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In Cadiz you can still find those old barber shops only for men, owned by old style barbers, where you can get your hair cut, be shaved.... and have a nice chat with the barber!
The one I went to this time is about to be closed (a "For Hire" sign is on the door already), is a bit ruined and the age of the customers is close to 80-90. I enjoyed my last stay there, as it will probably be my really LAST time there. New "design" haircut shops, unisex and so are opening all around, so these old barbershops will disappear soon I am afraid.
I'm not a good chatter, so this time I lietened carefully to all the conversations around. There was a sense of decay and death in the air... the customers (all of them in the 80s) talked about gone things, gone persons & friends, gone shops... a perfect plot for a Luchino Visconti's film!!! :-)
Written Jan 7, 2004
Address: c/ Nueva
On sunday mornings you can find an interesting fleamarket around the Central market in the old part of the town.
Is not really a big one, and the things you'll find there are not outstanding, but, is a nice way to pass a sunday morning...
Written Apr 21, 2004
Address: Mercado de Abastos (Central Market). Pl. Libertad
Before the big shopping Malls and El Corte Ingles gathered all the shopping activity out of town, this narrow street has traditionally been a main shopping area in Cadiz. The most important fashion, furniture, shops, bookshops... were (and some still are) located here.
Written Oct 14, 2003
Literally, "Cadiz's bread", though is not bred, but marzipan stuffed with fruits and is a traditional sweet of Xmas time, though you can find it anytime. Ask for it in the souvenir shops.
A good place to buy it is in the patisserie "El Populo", in the Pelota street, the little street from the Cathedral to the Town Hall.
3 to 6 euros p/p
Written Jan 7, 2004
Central market is built on land that was once a convent, it was built in 1837. Its interior has even been used for circus's. Today you can buy all kinds of food there, including fish, meat, bread, vegatables, besides non food items.
It was open when we were there in the early evening.
Written Feb 10, 2006
The narrow streets of the old town are lined with small shops, this one caught my eye it was quite quaint. The candy was sold from jars as it would have been done in times past, along with all the colours, I thought it quite photogenic.
Updated Jan 6, 2004
You're sure to find a great shop that sells local ceramics or antiques, but what I was most interested was the food. I found a place that had a great assortment of pastries, cookies and candies and I asked the lady who worked there what was typical of Cadiz. She told me to try the turron, which is a nougat of some kind that is sweet and chewy and slightly nutty in taste that was really good!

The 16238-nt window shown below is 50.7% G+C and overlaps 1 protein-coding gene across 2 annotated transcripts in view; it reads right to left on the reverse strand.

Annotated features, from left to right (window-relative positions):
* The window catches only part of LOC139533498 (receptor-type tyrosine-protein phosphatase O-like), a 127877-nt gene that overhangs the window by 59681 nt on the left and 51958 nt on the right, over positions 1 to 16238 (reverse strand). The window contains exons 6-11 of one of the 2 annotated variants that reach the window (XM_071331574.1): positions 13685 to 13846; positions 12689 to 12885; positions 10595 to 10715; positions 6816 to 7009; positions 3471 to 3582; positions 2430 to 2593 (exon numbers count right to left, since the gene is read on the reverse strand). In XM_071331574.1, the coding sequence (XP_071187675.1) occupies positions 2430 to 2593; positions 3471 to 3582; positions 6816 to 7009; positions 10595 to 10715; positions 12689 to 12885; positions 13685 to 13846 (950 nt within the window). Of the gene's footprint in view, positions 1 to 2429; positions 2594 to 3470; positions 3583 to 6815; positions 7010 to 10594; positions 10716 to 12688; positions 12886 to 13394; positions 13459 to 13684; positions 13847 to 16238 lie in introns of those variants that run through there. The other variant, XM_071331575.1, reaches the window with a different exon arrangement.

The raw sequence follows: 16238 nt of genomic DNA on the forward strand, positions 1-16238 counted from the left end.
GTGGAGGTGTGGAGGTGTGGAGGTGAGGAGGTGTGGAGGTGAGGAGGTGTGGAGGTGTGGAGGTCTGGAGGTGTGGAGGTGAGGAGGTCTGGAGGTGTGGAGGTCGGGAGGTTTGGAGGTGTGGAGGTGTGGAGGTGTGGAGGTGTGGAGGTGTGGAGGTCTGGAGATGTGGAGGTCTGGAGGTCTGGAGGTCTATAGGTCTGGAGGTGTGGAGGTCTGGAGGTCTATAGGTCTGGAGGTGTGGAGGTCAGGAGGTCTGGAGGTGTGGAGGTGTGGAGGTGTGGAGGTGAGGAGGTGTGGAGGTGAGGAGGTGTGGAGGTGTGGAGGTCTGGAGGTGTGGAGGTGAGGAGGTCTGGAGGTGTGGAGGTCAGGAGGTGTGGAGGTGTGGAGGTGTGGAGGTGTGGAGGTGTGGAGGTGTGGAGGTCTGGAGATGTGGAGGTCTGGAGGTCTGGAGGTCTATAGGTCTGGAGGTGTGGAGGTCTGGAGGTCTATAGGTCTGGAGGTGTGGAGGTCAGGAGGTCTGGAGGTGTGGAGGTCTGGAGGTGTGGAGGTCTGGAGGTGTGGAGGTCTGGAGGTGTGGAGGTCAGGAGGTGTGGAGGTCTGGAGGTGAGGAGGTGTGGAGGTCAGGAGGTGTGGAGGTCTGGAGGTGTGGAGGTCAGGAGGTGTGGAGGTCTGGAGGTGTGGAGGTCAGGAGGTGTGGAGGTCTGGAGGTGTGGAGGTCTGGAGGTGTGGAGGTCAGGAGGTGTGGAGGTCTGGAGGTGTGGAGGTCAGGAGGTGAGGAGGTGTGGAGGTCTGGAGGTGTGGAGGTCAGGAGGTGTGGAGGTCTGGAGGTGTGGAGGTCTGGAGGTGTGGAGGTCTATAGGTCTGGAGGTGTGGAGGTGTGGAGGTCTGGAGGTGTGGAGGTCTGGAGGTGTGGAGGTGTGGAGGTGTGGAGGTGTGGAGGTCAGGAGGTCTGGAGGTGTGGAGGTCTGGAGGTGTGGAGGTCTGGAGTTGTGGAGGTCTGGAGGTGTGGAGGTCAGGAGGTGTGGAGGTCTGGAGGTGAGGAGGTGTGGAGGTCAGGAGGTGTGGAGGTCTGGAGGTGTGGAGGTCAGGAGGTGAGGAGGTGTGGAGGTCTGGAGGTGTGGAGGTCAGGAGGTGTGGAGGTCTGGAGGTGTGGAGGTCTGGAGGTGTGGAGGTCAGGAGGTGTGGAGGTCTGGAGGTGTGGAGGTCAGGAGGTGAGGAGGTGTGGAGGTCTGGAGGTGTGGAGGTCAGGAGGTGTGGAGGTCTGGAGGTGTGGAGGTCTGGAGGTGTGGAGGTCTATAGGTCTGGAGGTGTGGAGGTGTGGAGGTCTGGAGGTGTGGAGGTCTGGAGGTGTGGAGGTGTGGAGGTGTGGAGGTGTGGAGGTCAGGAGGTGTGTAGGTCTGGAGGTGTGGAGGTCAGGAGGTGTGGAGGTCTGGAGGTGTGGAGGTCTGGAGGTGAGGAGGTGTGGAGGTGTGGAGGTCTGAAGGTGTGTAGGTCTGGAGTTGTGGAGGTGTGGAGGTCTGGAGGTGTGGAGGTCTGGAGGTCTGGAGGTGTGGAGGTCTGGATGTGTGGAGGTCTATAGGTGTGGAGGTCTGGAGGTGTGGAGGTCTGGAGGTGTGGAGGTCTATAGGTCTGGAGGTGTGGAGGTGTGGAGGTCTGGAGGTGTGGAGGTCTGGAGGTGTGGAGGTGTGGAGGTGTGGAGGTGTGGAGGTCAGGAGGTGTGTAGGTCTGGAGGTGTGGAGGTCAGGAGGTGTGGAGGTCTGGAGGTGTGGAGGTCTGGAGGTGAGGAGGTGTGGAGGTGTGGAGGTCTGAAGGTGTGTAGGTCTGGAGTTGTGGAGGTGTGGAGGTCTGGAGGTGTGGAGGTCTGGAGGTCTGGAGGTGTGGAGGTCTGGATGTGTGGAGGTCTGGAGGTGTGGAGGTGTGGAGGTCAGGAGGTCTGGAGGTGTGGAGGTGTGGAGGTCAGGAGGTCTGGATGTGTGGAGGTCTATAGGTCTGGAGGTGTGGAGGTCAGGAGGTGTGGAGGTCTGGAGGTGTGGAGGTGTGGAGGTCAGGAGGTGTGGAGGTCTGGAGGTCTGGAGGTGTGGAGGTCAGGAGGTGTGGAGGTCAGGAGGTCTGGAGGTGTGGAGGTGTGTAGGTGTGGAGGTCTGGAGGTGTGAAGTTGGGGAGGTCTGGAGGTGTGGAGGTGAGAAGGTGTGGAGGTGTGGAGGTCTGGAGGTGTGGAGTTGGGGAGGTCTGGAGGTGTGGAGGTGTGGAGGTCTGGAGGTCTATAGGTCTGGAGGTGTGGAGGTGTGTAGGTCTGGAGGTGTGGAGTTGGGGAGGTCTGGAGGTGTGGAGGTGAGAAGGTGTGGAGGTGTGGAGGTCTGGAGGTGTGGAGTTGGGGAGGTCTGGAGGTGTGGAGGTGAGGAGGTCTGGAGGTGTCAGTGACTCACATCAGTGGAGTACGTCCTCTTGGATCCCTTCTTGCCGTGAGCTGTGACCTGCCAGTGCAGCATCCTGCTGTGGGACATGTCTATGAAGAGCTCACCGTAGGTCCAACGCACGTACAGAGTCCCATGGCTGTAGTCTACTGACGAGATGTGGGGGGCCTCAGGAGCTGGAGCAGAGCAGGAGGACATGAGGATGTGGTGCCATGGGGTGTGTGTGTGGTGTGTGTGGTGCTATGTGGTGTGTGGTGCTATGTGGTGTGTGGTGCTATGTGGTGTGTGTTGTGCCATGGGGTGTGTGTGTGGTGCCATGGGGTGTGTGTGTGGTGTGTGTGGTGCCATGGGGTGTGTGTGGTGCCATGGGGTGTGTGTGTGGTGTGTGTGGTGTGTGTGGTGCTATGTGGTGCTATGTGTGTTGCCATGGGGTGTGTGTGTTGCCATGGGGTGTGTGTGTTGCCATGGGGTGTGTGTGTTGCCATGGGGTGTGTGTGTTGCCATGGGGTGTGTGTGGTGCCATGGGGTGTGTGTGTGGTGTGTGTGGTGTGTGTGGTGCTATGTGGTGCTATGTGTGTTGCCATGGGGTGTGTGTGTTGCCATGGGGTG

Written Dec 11, 2002
For some reason here in Spain you don't buy Stamps from the Correos (Post Office), but from Tobacconists.
You won't see them on display or any signs saying they sell them, here in Cadiz you are expected to know.
So you walk in to a Tobacco shop and you ask for 'Sellos' (pronounced seyos) they will then ask you if it is for Europe or not. If you tell them what country you are sending your postcard or letter to they will automatically give you the correct amount.
There is no First Class and Second Class system here.
Written Jan 19, 2008
The Plaza de las flores is a bustling plaza in front of the Correos (Post Office) with many street vendors offering gift items and souveniers.
What to buy: This is the place to find flowers for your special senorita. It is also good to find your post cards for family and friends as well as a local newspaper.
Written Nov 23, 2008
Address: Plaza de las Flores
El Corte Ingles is Spain's only real department store chain. And although Northern Europeans or Americans maybe used to getting everything under one roof my advice is to shop around as El Corte Ingles has much higher prices than other shops. The quality of goods is fine but it is better to support smaller businesses (sorry to be so blunt). Only shop here is it is necessary or you have plenty of money.
Hipercor which is an offshoot of El Corte Ingles is contained within it, selling food and many of the same products as Corte Ingles but at slightly cheaper prices. It is still more expensive than other supermarkets, clothes, shoes, cosmetics and household goods shops.
What to buy: Saying all that against them, I often go to Hipercor within Corte ingles as it has a food section; if I need a special ingredient such as fresh thai chilli's or Wasabi or Nori to make sushi. You will also find some British,German and Belgian products as well as Mexican Mole and Chipoles in a can which you can't find in other places.
They have a small international section by the beers.
The small Club Gourmet in Corte Ingles also has food from all over the world and even glass bottles of designer water costing about 5 or 7 euros.
Heinz tomato soup can be found here at an extortionate price too.
There are also Expensive wines.
The only food section in Corte Ingles apart from Club Gourmet is in Hipercor.
I bought my computer in Corte Ingles because they where the only people willing to give me the credit to pay it off monthly as I am technically not a Spanish national. It was more expensive than other places but they do offer a good guarantee and insurance policy on electrical goods. The main reason was of course I couldn't buy a computer outright and needed the credit option.
Updated Apr 12, 2008
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